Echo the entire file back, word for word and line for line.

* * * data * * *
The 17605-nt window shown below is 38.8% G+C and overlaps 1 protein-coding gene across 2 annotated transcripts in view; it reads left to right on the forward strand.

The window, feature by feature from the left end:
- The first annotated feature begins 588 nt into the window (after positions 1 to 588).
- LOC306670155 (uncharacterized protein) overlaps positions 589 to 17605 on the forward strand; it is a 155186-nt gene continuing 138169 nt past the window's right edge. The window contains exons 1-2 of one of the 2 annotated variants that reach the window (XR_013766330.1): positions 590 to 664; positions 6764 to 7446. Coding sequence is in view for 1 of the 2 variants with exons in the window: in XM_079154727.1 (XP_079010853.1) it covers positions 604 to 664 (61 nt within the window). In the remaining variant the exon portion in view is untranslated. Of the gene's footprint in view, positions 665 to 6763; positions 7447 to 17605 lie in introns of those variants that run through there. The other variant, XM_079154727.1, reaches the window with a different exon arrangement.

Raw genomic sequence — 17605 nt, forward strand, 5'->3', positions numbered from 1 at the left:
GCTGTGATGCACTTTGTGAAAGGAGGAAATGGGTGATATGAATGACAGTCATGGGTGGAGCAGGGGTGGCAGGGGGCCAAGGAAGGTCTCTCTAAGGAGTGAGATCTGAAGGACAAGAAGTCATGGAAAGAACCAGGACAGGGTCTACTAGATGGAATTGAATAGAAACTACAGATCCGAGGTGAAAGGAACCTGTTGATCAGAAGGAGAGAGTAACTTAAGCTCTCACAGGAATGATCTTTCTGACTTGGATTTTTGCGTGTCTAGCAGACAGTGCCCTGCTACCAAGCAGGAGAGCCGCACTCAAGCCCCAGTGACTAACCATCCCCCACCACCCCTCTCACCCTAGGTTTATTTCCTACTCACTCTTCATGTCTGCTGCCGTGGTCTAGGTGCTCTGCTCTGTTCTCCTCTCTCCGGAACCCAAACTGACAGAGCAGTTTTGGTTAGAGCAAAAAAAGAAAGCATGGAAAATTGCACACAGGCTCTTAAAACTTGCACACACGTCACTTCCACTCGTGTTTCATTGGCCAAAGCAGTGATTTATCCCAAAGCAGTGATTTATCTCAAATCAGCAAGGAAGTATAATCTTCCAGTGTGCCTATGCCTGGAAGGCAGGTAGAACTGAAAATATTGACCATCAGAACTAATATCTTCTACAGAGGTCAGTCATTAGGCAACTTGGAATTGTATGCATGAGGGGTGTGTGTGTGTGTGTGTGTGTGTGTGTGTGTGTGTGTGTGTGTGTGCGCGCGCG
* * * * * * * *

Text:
The 17605-nt window shown below is 38.8% G+C and overlaps 1 protein-coding gene across 2 annotated transcripts in view; it reads left to right on the forward strand.

The window, feature by feature from the left end:
- The first annotated feature begins 588 nt into the window (after positions 1 to 588).
- LOC306670155 (uncharacterized protein) overlaps positions 589 to 17605 on the forward strand; it is a 155186-nt gene continuing 138169 nt past the window's right edge. The window contains exons 1-2 of one of the 2 annotated variants that reach the window (XR_013766330.1): positions 590 to 664; positions 6764 to 7446. Coding sequence is in view for 1 of the 2 variants with exons in the window: in XM_079154727.1 (XP_079010853.1) it covers positions 604 to 664 (61 nt within the window). In the remaining variant the exon portion in view is untranslated. Of the gene's footprint in view, positions 665 to 6763; positions 7447 to 17605 lie in introns of those variants that run through there. The other variant, XM_079154727.1, reaches the window with a different exon arrangement.

Raw genomic sequence — 17605 nt, forward strand, 5'->3', positions numbered from 1 at the left:
GCTGTGATGCACTTTGTGAAAGGAGGAAATGGGTGATATGAATGACAGTCATGGGTGGAGCAGGGGTGGCAGGGGGCCAAGGAAGGTCTCTCTAAGGAGTGAGATCTGAAGGACAAGAAGTCATGGAAAGAACCAGGACAGGGTCTACTAGATGGAATTGAATAGAAACTACAGATCCGAGGTGAAAGGAACCTGTTGATCAGAAGGAGAGAGTAACTTAAGCTCTCACAGGAATGATCTTTCTGACTTGGATTTTTGCGTGTCTAGCAGACAGTGCCCTGCTACCAAGCAGGAGAGCCGCACTCAAGCCCCAGTGACTAACCATCCCCCACCACCCCTCTCACCCTAGGTTTATTTCCTACTCACTCTTCATGTCTGCTGCCGTGGTCTAGGTGCTCTGCTCTGTTCTCCTCTCTCCGGAACCCAAACTGACAGAGCAGTTTTGGTTAGAGCAAAAAAAGAAAGCATGGAAAATTGCACACAGGCTCTTAAAACTTGCACACACGTCACTTCCACTCGTGTTTCATTGGCCAAAGCAGTGATTTATCCCAAAGCAGTGATTTATCTCAAATCAGCAAGGAAGTATAATCTTCCAGTGTGCCTATGCCTGGAAGGCAGGTAGAACTGAAAATATTGACCATCAGAACTAATATCTTCTACAGAGGTCAGTCATTAGGCAACTTGGAATTGTATGCATGAGGGGTGTGTGTGTGTGTGTGTGTGTGTGTGTGTGTGTGTGTGTGTGTGTGCGCGCGCG